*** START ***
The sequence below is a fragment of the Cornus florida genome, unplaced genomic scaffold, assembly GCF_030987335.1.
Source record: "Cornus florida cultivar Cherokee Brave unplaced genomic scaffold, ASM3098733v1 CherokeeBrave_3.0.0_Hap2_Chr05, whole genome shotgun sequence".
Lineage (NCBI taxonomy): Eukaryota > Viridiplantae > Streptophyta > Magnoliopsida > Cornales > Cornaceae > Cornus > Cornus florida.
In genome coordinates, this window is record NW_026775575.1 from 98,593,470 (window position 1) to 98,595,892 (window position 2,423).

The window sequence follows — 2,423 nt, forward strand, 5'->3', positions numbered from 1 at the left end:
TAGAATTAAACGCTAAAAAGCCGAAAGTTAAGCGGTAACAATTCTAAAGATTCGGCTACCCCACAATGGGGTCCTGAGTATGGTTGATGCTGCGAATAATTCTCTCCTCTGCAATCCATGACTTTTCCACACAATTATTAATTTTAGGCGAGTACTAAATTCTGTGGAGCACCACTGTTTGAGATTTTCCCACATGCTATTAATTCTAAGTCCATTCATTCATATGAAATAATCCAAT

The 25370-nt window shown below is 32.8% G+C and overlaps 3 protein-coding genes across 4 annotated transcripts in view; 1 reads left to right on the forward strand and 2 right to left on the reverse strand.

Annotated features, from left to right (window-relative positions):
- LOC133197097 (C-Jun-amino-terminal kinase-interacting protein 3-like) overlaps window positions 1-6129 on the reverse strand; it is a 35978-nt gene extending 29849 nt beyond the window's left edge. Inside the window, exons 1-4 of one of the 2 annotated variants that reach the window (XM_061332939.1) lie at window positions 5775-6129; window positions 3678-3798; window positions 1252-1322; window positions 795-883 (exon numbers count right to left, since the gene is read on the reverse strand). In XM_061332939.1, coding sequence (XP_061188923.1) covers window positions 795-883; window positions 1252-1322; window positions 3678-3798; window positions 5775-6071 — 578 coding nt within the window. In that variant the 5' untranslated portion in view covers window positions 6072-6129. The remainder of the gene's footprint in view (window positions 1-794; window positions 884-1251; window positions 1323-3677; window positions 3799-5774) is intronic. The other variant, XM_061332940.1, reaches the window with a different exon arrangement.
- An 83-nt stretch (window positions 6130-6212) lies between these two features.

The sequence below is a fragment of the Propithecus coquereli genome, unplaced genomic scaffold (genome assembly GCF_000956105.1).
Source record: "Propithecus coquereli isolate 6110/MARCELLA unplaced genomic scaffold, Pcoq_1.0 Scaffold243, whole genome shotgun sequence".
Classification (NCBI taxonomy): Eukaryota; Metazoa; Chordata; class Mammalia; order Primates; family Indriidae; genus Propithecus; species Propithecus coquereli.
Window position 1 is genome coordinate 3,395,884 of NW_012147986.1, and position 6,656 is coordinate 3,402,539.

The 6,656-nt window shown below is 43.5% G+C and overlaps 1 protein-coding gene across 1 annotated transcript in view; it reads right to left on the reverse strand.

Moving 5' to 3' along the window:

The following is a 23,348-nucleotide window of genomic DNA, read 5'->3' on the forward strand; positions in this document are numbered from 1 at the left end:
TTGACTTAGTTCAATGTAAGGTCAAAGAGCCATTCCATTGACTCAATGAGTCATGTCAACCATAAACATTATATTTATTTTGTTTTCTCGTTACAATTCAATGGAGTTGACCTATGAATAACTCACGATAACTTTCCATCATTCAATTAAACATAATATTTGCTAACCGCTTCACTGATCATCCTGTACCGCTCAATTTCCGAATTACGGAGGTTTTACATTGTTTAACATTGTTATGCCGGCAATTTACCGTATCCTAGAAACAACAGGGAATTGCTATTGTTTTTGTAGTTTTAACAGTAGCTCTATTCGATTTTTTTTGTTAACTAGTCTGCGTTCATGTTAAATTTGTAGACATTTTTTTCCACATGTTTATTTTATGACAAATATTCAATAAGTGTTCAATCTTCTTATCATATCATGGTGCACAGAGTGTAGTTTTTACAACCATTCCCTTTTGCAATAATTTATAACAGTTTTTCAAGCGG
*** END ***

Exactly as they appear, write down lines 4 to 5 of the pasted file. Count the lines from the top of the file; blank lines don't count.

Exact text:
In genome coordinates, this window is record NW_026775575.1 from 98,593,470 (window position 1) to 98,595,892 (window position 2,423).

The window sequence follows — 2,423 nt, forward strand, 5'->3', positions numbered from 1 at the left end: